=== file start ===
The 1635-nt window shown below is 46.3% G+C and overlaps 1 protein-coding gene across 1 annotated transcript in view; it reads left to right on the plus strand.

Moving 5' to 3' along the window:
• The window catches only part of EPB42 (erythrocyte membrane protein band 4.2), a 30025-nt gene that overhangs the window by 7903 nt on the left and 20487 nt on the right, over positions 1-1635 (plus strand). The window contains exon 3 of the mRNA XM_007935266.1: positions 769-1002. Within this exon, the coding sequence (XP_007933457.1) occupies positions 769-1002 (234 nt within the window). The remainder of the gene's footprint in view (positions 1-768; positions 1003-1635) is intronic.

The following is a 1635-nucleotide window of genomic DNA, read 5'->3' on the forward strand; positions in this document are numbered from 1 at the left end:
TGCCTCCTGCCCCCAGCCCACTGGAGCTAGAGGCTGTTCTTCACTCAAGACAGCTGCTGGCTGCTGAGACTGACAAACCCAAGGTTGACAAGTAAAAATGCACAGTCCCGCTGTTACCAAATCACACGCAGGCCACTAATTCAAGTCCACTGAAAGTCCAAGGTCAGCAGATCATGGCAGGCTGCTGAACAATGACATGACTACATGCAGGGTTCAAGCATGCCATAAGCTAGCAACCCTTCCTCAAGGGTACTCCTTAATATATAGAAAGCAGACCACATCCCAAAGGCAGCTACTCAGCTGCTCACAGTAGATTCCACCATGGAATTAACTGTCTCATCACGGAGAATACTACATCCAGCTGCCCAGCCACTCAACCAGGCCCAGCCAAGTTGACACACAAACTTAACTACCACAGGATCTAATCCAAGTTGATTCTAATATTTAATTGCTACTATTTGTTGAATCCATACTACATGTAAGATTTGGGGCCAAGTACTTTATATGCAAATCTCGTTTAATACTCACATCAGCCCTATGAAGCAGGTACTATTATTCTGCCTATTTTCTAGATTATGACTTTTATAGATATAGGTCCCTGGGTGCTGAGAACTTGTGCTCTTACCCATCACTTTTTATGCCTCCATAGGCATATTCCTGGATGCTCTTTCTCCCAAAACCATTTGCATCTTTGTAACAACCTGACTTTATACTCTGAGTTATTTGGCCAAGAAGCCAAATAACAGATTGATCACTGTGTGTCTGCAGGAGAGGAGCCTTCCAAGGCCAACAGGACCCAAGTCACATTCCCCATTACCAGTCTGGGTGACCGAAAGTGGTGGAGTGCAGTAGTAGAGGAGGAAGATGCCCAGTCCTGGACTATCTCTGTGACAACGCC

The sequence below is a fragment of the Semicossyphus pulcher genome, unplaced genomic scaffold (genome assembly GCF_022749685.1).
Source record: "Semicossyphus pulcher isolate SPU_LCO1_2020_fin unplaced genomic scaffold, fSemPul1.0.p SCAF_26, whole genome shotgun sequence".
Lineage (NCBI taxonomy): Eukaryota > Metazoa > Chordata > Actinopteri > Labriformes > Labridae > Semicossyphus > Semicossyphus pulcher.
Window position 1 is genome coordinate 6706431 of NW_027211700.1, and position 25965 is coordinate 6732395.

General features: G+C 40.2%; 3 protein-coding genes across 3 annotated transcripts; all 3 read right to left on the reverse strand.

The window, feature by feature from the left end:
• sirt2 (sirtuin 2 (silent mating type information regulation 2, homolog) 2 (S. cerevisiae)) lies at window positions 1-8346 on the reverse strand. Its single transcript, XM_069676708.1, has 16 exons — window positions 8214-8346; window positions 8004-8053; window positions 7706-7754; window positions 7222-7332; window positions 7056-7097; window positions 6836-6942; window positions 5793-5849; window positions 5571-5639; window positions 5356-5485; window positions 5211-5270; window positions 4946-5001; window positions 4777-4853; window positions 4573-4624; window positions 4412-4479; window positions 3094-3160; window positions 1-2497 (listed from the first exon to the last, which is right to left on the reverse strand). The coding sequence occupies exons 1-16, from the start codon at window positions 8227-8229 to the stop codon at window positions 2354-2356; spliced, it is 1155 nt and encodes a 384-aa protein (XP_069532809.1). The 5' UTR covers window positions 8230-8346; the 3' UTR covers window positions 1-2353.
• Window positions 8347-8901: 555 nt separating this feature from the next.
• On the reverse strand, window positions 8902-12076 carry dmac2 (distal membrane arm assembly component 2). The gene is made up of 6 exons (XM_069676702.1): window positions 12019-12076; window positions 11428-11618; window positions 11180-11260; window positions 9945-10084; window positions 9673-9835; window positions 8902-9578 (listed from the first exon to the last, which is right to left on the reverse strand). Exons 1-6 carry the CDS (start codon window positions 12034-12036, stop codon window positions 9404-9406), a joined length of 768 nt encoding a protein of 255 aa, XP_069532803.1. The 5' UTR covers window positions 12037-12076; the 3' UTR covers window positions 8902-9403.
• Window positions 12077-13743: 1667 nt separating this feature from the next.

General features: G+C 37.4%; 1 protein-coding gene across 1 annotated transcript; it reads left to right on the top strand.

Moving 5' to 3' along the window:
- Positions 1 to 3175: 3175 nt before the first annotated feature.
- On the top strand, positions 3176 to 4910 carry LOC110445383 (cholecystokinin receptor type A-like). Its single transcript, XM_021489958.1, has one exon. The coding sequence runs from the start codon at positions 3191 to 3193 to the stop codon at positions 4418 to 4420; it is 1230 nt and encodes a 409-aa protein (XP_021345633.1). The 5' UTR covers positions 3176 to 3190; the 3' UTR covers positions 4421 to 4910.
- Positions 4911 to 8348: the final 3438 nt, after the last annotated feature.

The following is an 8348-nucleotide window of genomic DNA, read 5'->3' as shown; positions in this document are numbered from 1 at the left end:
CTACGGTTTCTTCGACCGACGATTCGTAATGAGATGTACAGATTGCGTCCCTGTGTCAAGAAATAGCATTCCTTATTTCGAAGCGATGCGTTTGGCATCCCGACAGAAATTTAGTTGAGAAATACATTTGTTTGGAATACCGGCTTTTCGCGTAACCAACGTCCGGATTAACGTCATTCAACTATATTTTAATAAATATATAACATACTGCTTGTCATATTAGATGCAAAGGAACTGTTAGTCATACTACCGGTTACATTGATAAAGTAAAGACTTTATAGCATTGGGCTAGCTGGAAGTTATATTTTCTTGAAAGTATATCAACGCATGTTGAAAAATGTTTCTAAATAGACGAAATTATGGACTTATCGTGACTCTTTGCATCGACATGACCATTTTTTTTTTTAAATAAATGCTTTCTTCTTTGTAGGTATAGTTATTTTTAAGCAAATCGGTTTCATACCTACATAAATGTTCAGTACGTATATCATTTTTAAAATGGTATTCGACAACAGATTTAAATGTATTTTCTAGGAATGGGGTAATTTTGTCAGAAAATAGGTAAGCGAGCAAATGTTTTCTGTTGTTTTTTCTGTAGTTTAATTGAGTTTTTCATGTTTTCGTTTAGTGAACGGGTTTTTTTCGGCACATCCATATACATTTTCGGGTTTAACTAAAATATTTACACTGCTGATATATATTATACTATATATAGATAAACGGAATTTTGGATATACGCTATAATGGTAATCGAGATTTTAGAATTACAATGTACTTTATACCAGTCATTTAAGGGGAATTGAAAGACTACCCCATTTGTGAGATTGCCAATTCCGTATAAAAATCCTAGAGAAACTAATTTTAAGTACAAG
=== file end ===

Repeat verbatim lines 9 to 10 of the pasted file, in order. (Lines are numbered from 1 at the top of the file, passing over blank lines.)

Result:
Window position 1 is genome coordinate 6706431 of NW_027211700.1, and position 25965 is coordinate 6732395.

General features: G+C 40.2%; 3 protein-coding genes across 3 annotated transcripts; all 3 read right to left on the reverse strand.